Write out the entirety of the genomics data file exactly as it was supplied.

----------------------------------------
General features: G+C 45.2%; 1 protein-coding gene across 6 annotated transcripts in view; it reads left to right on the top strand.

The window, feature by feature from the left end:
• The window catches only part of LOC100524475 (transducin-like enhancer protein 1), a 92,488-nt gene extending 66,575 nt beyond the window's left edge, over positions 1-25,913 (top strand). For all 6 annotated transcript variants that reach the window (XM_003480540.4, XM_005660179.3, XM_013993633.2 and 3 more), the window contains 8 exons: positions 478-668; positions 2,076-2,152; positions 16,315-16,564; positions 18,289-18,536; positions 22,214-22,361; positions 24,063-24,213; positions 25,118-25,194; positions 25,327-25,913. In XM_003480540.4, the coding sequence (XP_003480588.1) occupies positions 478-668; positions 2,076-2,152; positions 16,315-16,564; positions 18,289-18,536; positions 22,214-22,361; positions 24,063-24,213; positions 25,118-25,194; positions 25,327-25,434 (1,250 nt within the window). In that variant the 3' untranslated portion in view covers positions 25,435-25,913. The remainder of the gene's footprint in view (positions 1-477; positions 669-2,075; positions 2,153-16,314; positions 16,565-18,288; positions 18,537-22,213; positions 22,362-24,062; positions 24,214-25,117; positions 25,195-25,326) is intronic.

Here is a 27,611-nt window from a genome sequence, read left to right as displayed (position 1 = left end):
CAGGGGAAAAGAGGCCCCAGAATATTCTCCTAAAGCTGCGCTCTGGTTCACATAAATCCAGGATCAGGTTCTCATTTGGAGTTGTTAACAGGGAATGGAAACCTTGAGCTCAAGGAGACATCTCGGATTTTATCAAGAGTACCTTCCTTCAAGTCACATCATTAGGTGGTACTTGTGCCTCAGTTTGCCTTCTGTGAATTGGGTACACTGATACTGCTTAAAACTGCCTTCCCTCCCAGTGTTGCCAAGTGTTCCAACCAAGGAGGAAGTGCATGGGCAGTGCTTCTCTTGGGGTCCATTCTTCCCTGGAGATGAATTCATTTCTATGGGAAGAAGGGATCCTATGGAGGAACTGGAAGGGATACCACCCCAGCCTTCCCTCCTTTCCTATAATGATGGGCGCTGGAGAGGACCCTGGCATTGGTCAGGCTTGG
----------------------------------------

General features: G+C 45.2%; 1 protein-coding gene across 6 annotated transcripts in view; it reads left to right on the top strand.

The window, feature by feature from the left end:
• The window catches only part of LOC100524475 (transducin-like enhancer protein 1), a 92,488-nt gene extending 66,575 nt beyond the window's left edge, over positions 1-25,913 (top strand). For all 6 annotated transcript variants that reach the window (XM_003480540.4, XM_005660179.3, XM_013993633.2 and 3 more), the window contains 8 exons: positions 478-668; positions 2,076-2,152; positions 16,315-16,564; positions 18,289-18,536; positions 22,214-22,361; positions 24,063-24,213; positions 25,118-25,194; positions 25,327-25,913. In XM_003480540.4, the coding sequence (XP_003480588.1) occupies positions 478-668; positions 2,076-2,152; positions 16,315-16,564; positions 18,289-18,536; positions 22,214-22,361; positions 24,063-24,213; positions 25,118-25,194; positions 25,327-25,434 (1,250 nt within the window). In that variant the 3' untranslated portion in view covers positions 25,435-25,913. The remainder of the gene's footprint in view (positions 1-477; positions 669-2,075; positions 2,153-16,314; positions 16,565-18,288; positions 18,537-22,213; positions 22,362-24,062; positions 24,214-25,117; positions 25,195-25,326) is intronic.

Here is a 27,611-nt window from a genome sequence, read left to right as displayed (position 1 = left end):
CAGGGGAAAAGAGGCCCCAGAATATTCTCCTAAAGCTGCGCTCTGGTTCACATAAATCCAGGATCAGGTTCTCATTTGGAGTTGTTAACAGGGAATGGAAACCTTGAGCTCAAGGAGACATCTCGGATTTTATCAAGAGTACCTTCCTTCAAGTCACATCATTAGGTGGTACTTGTGCCTCAGTTTGCCTTCTGTGAATTGGGTACACTGATACTGCTTAAAACTGCCTTCCCTCCCAGTGTTGCCAAGTGTTCCAACCAAGGAGGAAGTGCATGGGCAGTGCTTCTCTTGGGGTCCATTCTTCCCTGGAGATGAATTCATTTCTATGGGAAGAAGGGATCCTATGGAGGAACTGGAAGGGATACCACCCCAGCCTTCCCTCCTTTCCTATAATGATGGGCGCTGGAGAGGACCCTGGCATTGGTCAGGCTTGG